You have probably heard the story, and have most definitely seen the result. As the story goes, in 1743 King George II was attending the London premier of Handel’s “Messiah”, and when he heard the “Hallelujah” chorus he was so moved that he stood – and the rest of the audience stood as well, because when the king stands, everyone stands.
While it is not clear if this account is historically true, it is clear that it has become customary for audiences to stand for the performance of the “Hallelujah” chorus. Whether they feel moved to do so by inspiration, tradition or peer pressure, every time I have seen the “Hallelujah” chorus performed, everyone in attendance stands. What at some point began (most likely) out of a desire to honor God, has become a custom that may or may not be done to honor the Messiah.
It seems like we often approach our Christian lives the same way. We do things because, well, everyone else is doing them or they have become customary for us. It is easy for us to begin to do things “just because,” with no real meaning to what we are doing. We do not do them to honor the Messiah, but rather to please others, from force of habit, or because we think it is our religious duty.
How can we change this? I believe one of the key things we need to do is to learn to be gospel-centered in all that we do – that is, to focus on God and what He has done for us and not what we ourselves should do. I recently heard a speaker say that we need to get the order right when we read the Bible. Often we look at the Bible as a religious instruction manual and so we want to find in its pages what we need to do – and end up focusing on ourselves. When we do this we begin doing things as religious duty or custom. Instead, as we read the Bible, we need to start by looking at what the passage says about who God is. Then see that from God’s character flows what He has done for us. Out of what He has done for us comes who we are in Him. And finally, who we are in Jesus leads to what we do.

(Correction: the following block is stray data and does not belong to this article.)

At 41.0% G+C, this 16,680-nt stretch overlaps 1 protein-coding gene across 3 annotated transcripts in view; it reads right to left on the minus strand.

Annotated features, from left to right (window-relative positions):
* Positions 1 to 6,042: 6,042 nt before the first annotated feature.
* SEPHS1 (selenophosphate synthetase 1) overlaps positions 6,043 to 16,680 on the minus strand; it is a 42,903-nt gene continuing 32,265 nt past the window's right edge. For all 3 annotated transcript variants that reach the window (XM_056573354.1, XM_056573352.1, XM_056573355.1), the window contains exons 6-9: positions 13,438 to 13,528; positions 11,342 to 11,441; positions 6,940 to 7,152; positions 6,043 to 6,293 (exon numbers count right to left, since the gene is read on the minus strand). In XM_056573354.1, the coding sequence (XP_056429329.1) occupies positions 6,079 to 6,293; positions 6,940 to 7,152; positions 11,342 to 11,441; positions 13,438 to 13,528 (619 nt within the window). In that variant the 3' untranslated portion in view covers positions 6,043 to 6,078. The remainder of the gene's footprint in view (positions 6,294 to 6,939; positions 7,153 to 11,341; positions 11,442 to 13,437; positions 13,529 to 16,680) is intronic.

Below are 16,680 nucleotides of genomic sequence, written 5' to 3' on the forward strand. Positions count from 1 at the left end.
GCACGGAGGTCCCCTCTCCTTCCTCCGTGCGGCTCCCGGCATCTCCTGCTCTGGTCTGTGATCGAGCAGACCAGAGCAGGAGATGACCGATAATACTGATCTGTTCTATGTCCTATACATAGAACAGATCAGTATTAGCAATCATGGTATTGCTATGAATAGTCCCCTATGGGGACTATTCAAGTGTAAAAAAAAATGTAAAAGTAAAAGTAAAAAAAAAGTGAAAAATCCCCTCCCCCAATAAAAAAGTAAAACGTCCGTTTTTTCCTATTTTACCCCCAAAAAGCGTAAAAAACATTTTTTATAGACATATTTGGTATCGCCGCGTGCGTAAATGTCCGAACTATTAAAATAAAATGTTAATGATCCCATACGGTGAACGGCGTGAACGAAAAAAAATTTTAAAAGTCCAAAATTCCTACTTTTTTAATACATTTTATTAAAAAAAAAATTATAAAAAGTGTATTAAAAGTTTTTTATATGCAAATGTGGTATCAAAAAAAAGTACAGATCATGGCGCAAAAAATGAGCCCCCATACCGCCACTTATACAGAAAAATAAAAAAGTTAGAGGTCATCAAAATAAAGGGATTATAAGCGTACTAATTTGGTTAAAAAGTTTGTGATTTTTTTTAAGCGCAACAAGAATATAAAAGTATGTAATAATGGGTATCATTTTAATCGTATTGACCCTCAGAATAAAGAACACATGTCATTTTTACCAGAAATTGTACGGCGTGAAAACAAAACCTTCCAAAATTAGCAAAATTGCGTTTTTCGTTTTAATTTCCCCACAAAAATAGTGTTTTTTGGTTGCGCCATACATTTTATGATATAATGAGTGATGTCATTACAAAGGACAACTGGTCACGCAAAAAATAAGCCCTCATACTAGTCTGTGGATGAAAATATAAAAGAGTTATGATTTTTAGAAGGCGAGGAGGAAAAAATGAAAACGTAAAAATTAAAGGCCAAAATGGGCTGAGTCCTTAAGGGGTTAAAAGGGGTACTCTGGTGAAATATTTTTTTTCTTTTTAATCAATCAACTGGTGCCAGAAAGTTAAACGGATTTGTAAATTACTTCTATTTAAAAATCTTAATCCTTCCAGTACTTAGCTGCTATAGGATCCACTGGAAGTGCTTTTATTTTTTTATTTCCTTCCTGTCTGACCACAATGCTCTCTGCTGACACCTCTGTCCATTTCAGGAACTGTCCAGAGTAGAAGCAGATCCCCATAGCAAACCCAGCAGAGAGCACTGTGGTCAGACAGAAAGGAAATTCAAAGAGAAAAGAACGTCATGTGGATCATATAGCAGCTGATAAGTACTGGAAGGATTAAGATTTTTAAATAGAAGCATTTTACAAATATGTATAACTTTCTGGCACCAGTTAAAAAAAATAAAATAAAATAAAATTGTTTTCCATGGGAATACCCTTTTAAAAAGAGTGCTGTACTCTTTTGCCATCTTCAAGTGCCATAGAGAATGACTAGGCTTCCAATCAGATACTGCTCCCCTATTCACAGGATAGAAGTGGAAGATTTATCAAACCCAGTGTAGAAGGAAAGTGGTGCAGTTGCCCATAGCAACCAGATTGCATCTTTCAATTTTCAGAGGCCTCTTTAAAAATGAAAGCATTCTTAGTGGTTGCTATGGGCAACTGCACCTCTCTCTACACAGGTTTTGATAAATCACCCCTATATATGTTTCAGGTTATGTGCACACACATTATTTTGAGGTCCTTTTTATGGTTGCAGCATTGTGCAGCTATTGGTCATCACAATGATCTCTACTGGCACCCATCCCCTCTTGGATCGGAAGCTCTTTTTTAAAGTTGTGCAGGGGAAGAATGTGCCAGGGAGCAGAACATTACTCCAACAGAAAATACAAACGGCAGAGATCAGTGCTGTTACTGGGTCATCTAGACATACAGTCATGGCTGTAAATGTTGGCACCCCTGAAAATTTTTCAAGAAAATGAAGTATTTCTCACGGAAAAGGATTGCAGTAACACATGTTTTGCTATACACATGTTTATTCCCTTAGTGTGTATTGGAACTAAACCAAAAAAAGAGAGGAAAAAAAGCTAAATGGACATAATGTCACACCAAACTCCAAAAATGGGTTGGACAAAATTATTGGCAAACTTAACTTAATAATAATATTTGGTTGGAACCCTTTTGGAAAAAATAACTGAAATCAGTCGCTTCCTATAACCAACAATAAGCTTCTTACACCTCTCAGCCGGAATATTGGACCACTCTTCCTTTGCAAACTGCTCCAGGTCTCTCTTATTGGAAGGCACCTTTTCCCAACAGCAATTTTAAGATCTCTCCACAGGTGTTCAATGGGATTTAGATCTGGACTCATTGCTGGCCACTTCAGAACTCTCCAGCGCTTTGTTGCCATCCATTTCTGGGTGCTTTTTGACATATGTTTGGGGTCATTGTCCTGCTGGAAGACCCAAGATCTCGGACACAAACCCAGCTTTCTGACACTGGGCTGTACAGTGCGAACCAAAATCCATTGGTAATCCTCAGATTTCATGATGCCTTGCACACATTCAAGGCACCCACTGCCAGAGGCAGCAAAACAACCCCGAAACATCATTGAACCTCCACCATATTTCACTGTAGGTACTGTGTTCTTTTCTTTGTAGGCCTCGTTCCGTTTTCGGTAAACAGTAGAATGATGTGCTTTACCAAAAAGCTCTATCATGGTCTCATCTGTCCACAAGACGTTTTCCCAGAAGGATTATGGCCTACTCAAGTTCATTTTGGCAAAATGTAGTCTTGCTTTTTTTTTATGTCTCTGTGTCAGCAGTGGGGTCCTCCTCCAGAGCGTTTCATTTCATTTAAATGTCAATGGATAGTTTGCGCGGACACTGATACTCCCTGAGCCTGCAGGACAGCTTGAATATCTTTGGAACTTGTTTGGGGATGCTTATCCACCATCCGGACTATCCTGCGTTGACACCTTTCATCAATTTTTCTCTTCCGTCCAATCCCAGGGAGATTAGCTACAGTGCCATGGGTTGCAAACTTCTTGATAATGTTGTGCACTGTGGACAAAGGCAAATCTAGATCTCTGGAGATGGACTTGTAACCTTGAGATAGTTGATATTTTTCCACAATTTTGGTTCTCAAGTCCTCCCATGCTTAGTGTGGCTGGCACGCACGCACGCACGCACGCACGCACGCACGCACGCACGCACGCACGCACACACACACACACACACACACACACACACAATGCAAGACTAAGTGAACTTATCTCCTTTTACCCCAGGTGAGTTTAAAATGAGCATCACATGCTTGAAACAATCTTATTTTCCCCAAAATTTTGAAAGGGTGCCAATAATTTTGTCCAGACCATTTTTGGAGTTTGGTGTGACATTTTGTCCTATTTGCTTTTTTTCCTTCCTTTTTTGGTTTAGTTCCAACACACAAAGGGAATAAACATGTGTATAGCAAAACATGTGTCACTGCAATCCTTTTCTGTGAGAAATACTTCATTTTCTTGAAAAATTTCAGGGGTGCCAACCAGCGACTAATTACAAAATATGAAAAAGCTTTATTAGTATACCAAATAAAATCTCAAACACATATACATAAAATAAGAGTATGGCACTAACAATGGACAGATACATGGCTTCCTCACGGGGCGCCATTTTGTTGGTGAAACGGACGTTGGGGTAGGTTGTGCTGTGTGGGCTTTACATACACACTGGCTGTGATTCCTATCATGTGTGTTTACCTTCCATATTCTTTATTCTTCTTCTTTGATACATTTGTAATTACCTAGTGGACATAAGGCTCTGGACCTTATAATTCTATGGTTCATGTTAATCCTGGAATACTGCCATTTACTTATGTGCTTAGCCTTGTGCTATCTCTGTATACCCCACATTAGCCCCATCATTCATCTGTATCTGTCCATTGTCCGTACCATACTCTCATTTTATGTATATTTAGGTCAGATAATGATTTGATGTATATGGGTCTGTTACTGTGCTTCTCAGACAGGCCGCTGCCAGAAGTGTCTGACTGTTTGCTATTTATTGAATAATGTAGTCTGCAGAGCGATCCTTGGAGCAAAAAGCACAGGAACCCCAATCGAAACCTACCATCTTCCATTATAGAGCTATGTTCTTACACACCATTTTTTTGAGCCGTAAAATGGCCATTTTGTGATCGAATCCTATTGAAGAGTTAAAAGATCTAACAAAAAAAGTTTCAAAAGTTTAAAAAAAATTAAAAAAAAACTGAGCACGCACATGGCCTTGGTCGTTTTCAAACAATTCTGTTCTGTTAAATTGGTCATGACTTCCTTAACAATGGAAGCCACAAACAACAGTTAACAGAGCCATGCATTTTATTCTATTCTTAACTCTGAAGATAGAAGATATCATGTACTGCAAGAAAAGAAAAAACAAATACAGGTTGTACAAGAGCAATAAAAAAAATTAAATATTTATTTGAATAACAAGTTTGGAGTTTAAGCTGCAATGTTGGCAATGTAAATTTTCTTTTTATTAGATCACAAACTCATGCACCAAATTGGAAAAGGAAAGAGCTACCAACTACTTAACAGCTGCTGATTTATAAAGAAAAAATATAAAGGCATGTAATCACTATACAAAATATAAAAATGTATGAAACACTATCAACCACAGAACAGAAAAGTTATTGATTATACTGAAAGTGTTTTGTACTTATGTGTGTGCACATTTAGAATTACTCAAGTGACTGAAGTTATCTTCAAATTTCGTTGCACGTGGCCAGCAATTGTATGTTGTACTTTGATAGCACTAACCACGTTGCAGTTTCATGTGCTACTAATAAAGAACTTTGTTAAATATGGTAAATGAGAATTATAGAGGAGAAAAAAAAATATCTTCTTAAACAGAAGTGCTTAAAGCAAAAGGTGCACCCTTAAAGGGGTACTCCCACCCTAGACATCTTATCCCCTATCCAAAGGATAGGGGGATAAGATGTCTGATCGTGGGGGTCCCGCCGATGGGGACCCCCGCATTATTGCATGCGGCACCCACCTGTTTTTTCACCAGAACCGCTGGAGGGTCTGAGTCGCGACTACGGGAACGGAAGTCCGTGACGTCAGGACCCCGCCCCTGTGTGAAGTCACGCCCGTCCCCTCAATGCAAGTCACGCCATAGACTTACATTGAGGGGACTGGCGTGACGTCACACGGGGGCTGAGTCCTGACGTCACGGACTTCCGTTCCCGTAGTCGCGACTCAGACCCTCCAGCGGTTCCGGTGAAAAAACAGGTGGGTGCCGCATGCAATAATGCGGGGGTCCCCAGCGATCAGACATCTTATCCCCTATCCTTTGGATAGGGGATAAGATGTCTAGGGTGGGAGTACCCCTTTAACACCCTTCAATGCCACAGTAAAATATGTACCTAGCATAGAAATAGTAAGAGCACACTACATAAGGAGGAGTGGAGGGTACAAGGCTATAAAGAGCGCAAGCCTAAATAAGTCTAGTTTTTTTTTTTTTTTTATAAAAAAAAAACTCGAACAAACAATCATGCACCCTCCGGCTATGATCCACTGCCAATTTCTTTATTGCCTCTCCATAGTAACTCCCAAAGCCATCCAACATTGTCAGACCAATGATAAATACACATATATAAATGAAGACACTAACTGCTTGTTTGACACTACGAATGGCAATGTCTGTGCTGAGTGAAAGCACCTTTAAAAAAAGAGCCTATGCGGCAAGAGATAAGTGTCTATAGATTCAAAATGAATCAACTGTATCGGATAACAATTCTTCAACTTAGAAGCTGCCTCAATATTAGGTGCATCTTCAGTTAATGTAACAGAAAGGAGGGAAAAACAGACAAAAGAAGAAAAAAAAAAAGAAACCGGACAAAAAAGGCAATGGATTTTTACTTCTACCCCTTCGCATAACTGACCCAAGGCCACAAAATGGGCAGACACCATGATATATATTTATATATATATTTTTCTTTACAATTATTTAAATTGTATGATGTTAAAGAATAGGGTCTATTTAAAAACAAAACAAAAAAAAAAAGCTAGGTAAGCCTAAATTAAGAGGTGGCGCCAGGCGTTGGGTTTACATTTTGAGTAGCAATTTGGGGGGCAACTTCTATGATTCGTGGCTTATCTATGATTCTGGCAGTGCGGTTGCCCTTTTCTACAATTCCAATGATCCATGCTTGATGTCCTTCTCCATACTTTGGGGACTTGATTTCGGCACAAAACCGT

For example, the Bible says that we should love our enemies. If we try to do that, it will feel impossible – and, in fact, is impossible. But if we focus on how much we are loved, and that out of this love God sent the Messiah to die for us even while we were His enemies, His love will change us into loving people who will then love others – even our enemies. As the speaker I was listening to said, “if you are having trouble loving others, you have probably forgotten how much you are loved. If you are having trouble forgiving others, it is because you have forgotten how much you have been forgiven.” If we focus our attention on who God is and what He has done for us, then we will be transformed from the inside out, and right actions will flow from who we are.
This Christmas season as we celebrate the birth of the Messiah, may we remember to get the order right and think first about who God is and what He has done for us. Then we can be free to stand (or sit!) – and live, really live – out of a grateful response to our Heavenly Father.
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